No matter what happens, as a practical matter, you’re Uber or Lyft app provides you with access to your driver’s details, as these are provided to you when ordering a ride. However, it is always wise to obtain from the cooperative driver the same information you obtain from any potentially careless driver, especially the full extent of his or her personal auto or special ridesharing insurance, if any. It is entirely appropriate to ask for a copy of the driver’s license, and the Police will certainly secure this information at the scene and include it in the DMV-349 NC Collision Investigation Report.
Claims Made on Your Rideshare Driver’s Auto Insurance Policy:
Claims against an Uber or Lyft driver’s personal auto policy are tricky. Generally speaking, the business or commercial use exclusion of the Uber or Lyft driver’s personal auto policy eliminates all insurance coverage for injuries sustained by ridesharing passengers, the moment they hit the road with the app turned on. However, Uber’s commercial insurance policy now provides $1.5 million of liability insurance that covers passengers injured during a ridesharing trip. This is a policy that – when invoked – supersedes the Uber driver’s personal auto policy, thus simplifying what was formerly a very complicated insurance policy entanglement. Lyft also has a similar insurance policy with high levels of coverage for ride-share passengers, even when the ride-share driver was not at fault for the collision. Further, in cases where the Uber/Lyft ride-share driver AND another outside driver both commit driving errors which lead to causing your accident, North Carolina’s law of “joint and several liability” allows the innocent guest passenger to collect personal injury compensation from both drivers’ insurance policies.
Uninsured and Underinsured Automobile Claims:
Accidents occasionally occur where a ride-share Uber or Lyft vehicle is hit by a careless driver who either has no insurance coverage, or who has insufficient coverage to fully cover your medical expenses, lost wages and cash claims for pain and suffering. If the at-fault driver has no insurance or if the at-fault driver hits the Uber/Lyft vehicle and then flees the scene and avoids detection, your claims will be covered by Uber’s or Lyft’s uninsured motorist coverage. You still must be very careful when dealing with the claims adjuster in these cases. Former claims adjuster Carl Nagle notes that in an uninsured motorist case, the insurance company defends the at-fault/uninsured/hit & run driver. In fact, if the case cannot be settled privately and you have to go through a jury trial, Uber or Lyft will hire the lawyer to defend the at-fault driver and pay that lawyer to oppose your claims at trial. If the at-fault driver has insurance but the coverage is insufficient to cover your claims, you can collect additional benefits through the underinsured motorist coverage that covers your ride-share driver. These policies currently provide $1 million in bodily injury coverage — to the extent the other driver is without adequate insurance. Carl Nagle and his legal team have handled a large number of personal injury claims for passengers of Uber and Lyft, and we know exactly how to access this coverage and maximize our clients’ claim payments.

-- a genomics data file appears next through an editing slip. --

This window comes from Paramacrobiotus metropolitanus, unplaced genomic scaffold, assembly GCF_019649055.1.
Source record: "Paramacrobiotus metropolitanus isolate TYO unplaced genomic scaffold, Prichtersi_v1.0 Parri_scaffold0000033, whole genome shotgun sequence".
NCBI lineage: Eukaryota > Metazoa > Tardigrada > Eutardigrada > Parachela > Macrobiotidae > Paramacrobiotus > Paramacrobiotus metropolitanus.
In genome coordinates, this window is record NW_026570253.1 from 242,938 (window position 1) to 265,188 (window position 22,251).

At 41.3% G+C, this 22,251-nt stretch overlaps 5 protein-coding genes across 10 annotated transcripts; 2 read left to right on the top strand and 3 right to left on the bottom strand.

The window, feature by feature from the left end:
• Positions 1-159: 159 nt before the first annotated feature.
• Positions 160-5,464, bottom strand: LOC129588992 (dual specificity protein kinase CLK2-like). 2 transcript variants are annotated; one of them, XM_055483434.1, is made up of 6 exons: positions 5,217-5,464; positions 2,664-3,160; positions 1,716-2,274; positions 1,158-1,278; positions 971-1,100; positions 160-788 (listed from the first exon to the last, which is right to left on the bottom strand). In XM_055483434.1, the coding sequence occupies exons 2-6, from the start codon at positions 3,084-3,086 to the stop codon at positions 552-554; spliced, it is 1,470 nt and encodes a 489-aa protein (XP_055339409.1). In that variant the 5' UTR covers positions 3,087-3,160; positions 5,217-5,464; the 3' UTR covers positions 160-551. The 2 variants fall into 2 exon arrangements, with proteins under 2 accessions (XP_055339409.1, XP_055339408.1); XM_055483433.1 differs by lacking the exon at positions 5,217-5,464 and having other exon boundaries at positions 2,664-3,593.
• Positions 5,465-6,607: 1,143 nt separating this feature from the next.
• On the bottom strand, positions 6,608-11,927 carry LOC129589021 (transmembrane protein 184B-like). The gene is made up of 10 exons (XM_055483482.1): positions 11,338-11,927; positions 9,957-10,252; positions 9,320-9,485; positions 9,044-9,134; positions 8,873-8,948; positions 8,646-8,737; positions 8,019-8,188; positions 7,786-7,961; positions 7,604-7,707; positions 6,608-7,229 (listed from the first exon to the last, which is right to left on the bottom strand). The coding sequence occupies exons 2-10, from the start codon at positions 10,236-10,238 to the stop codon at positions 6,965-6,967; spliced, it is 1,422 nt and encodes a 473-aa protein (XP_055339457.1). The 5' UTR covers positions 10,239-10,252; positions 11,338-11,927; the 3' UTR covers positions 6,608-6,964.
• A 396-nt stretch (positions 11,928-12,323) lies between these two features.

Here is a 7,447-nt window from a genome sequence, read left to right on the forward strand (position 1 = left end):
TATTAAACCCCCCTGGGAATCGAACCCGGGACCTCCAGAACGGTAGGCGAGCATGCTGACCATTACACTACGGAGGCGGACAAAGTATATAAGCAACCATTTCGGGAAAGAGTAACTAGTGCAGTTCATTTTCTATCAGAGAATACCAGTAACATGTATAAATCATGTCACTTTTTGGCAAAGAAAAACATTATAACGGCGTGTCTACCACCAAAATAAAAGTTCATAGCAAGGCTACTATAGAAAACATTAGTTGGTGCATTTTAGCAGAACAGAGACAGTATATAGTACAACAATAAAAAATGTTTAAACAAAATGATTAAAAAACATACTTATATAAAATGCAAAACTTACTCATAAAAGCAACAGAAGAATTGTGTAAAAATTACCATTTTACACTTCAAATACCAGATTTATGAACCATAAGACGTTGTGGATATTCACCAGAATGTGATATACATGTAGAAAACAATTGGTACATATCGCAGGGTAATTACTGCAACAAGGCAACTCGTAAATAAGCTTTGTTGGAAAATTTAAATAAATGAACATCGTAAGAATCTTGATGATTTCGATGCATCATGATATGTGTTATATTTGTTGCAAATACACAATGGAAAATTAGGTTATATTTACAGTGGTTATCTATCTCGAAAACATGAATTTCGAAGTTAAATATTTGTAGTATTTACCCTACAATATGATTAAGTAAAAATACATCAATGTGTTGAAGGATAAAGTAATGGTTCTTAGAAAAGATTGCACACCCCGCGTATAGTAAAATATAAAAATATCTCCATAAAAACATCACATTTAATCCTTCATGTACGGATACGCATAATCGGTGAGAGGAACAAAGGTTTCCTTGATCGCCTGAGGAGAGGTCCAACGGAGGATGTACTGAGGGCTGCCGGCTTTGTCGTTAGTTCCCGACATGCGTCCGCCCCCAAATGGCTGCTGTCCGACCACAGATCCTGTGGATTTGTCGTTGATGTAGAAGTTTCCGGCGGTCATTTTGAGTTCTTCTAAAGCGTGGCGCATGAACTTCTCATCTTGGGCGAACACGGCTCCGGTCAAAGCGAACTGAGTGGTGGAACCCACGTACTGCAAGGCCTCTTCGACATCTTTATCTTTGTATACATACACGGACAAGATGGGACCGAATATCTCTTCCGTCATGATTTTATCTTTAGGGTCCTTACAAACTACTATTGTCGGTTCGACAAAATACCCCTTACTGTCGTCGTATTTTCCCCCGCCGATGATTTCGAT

Filing Suit Directly Against Uber or Lyft:
If the insurance adjusters do not offer full and fair value for all of your personal injury claims, the case should not be settled. Typically if we push hard, build and present compelling evidence, and make a strong and valid threat that we will win your case at trial, insurance adjuster ultimately will give-in and offer a fair settlement. However, if your personal injury claim is not resolved through the insurance claim process, you will need to file a personal injury lawsuit against all responsible drivers, including the Uber or Lyft driver. Just like you sue the employer if another driver causes the accident in the course and scope of his or her employment, you will also name Uber or Lyft directly in the Summons and Complaint that begins the litigation process. You should understand at the outset that both companies have gone to great lengths to protect against any legal liability on this front. They do this by keeping their drivers as arm’s length, working as independent contractors. And since drivers are independent contractors, generally speaking, Uber and Lyft are not directly responsible for the negligent acts of their drivers. However, they are at times on the hook and they have also made sure that their insurance coverage follows their ride-share drivers, even if the driver is acting as an independent contractor at the time of your collision.
As ride sharing increases, the insurance coverage’s provided by Uber and Lyft are constantly changing. If you or a loved one suffer a serious injury as a passenger in either, you are wise to retain experienced personal injury counsel to evaluate and present your claim.